Joe Harris, a rookie guard who starred for the Virginia Cavaliers, signed a guaranteed two-year contract with the Cleveland Cavaliers, sources told The Daily Progress of Charlottesville's Whitelaw Reid.
That all but assures Harris will make the team alongside LeBron James and company.
William and Mary announced that seven of its games will be televised, starting with the Tribe’s opener at 4 p.m. Aug. 30 at Men's tennis:
William and Mary announced that Phoenix Sigalove, a former All-Ivy League Columbia player in the early 1990s and Montana State's head coach in the late '90s, was named a men's assistant coach to Peter Daub.
The Richmond Kickers, who are second to Orlando in the 14-team USL Pro League, played the Charleston Battery to a 1-1 draw before 2,214 in South Carolina.
In the seventh minute, Jose Cuevas scored on a penalty kick after teammate Dane Kelly was pulled down near the goal for the Battery (4-8-6).
Richmond (10-1-9) responded in the 14th minute as Alex Lee sent a cross from the right that Jason Yeisley haded into the right side of the goal.
The game briefly was delayed in the 78th minute when a block of lights went out.
Eric Veilleux has been named an assistant coach for the AHL's Norfolk Admirals, the Anaheim Ducks' primary development affiliate. He will work under new head coach Jarrod Skalde and alongside fellow assistant Marty Wilford.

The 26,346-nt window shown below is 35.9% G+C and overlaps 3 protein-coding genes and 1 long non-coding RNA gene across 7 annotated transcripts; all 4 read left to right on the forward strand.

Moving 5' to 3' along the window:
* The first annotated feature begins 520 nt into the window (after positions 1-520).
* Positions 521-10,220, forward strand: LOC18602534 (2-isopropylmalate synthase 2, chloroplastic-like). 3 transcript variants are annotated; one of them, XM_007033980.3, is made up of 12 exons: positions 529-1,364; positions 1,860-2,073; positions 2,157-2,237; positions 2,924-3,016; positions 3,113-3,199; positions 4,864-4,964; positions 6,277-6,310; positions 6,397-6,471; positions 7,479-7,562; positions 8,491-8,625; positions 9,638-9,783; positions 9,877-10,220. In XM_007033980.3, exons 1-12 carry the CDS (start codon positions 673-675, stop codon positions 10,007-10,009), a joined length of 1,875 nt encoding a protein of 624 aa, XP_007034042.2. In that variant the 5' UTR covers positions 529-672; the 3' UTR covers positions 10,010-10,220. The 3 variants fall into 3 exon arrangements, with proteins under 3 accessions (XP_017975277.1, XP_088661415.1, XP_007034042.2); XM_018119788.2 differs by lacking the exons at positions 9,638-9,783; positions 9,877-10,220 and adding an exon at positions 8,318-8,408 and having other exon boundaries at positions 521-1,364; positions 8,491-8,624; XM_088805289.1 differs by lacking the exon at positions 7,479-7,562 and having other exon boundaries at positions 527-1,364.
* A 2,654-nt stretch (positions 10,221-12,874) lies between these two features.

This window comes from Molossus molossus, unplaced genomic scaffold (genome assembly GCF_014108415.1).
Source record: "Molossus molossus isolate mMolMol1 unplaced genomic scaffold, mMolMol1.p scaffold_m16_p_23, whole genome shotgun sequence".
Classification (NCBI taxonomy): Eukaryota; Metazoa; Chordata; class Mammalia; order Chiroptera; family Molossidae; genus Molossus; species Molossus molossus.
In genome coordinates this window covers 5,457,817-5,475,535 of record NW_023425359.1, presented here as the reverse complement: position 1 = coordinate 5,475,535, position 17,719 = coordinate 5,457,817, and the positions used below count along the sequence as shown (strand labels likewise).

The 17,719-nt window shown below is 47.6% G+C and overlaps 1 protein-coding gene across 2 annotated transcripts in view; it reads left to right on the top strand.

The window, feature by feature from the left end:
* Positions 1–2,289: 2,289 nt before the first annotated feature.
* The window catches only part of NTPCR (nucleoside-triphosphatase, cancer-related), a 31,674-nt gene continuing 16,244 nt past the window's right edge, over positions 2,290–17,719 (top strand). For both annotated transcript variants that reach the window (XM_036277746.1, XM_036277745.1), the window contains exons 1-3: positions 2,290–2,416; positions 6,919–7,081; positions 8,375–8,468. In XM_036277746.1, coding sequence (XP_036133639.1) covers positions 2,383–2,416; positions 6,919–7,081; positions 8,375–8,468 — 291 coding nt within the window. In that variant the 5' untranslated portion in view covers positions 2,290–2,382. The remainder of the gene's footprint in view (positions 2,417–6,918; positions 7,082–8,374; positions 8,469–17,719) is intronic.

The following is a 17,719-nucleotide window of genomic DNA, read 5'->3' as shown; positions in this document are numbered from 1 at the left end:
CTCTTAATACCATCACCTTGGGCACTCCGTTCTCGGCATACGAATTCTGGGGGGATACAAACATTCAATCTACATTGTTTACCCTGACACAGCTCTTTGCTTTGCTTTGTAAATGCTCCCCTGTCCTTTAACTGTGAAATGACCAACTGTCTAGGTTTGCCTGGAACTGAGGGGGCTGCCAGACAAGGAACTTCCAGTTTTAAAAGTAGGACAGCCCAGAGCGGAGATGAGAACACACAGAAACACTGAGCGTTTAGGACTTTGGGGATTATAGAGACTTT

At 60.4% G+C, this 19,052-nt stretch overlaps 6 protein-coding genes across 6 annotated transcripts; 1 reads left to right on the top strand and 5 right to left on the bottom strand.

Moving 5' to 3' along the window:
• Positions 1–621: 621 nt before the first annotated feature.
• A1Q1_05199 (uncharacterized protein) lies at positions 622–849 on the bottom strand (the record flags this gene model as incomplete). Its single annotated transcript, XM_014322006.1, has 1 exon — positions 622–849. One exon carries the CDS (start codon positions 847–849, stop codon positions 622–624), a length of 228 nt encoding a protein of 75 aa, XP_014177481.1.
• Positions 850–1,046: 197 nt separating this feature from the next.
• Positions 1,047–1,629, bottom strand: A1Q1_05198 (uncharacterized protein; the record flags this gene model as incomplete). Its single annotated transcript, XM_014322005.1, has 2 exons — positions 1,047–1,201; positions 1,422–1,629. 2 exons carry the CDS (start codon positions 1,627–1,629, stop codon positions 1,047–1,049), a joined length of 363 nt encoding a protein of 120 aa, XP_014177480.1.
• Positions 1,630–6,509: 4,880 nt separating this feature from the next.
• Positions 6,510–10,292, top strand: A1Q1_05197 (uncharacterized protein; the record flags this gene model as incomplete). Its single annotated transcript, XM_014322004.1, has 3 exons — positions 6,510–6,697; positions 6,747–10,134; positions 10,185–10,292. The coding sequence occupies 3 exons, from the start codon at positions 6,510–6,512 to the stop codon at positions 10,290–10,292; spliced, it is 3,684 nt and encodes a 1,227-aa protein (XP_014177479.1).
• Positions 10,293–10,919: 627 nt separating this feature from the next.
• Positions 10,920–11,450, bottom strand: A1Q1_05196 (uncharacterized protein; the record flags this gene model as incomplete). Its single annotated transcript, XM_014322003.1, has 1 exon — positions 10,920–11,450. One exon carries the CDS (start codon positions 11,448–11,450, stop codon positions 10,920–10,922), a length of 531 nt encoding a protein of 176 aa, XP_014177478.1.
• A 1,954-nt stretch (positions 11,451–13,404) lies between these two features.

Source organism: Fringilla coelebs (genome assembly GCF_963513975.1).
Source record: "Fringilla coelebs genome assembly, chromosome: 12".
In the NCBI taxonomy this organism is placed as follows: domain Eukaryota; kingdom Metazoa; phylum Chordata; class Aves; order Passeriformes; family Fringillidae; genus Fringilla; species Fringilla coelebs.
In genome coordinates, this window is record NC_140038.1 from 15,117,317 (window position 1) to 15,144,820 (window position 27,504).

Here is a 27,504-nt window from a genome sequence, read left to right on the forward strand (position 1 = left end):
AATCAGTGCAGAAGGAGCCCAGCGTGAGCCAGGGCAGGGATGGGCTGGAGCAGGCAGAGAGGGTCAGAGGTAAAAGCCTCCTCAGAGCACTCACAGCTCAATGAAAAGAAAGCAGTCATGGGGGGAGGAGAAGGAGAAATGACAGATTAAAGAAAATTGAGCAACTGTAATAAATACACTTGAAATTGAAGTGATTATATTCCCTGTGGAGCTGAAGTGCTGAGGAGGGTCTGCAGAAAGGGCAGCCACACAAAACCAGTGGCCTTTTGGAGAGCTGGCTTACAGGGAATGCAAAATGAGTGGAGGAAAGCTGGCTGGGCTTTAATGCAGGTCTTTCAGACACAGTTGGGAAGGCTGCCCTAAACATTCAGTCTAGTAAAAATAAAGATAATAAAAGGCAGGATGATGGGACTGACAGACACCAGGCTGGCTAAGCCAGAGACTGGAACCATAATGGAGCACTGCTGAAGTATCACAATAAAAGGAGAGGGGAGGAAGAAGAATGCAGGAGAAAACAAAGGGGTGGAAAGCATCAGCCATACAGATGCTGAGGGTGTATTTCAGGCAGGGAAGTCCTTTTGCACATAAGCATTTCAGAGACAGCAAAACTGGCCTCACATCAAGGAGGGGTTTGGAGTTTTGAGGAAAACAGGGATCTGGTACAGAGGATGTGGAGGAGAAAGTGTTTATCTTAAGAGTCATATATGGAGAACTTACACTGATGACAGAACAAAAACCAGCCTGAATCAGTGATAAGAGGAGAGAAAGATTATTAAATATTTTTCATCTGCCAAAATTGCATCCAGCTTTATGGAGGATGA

Veilleux, 42, who played seven AHL seasons, comes to Norfolk with almost nine full seasons of head-coaching experience in the Quebec Major Junior Hockey League.
Veilleux and Skalde, both playing center, skated for the AHL's Kentucky Thoroughblades for one season in 1998-99.
Playing as a substitute, former William and Mary All-American Megan Moulton-Levy nearly upended legendary Martina Hingis on Monday night, losing 5-4 in one of five shortened sets that comprised a World Team Tennis match.
Hingis plays for the defending WTT champion Washington Kastles (9-3), who defeated Moulton-Levy's visiting Boston Lobsters 25-9 (scores are based on total games won, so 25 is the maximum possible for a team).
Moulton-Levy is muscular and is one of the WTA Tour's shortest players, at just 5 feet. She regularly competes in doubles on the tour and in WTT, almost all of whose season is in July. According to The Washington Post's Isabelle Khurshudyan (a Daily Press writer as an intern last summer), she was prompted into singles action when Boston player Sharon Fichman incurred a knee injury during warmups.
“I had about 70 people here,” Moulton-Levy, who lives in Woodbridge, told the Post of her fan club in the stands at Smith Center, usually George Washington University's basketball arena. “I think they got a lot more than they bargained for as well.”
Hingis, 33, won five Grand Slam singles tournaments and nine Slam women's doubles crowns, and Moulton-Levy has played only one WTA singles match since 2010. The set went to a best-of-nine-point tiebreak, which ended when Moulton-Levy missed a shot a few inches out.
“This is someone I grew up watching, so to be on the court with her, competing against her was such an honor,” Moulton-Levy told the Post. “It was a blast.”
Moulton-Levy nearly upended Hingis in mixed doubles, too. The former Tribe star and James Cerretani led 3-1 before Hingis and longtime doubles star Leander Paes rallied to win 5-4, punctuated by a Paes overhead that caromed off Moulton's arm.
The Lobsters fell to 1-11.Copyright © 2015, The Baltimore Sun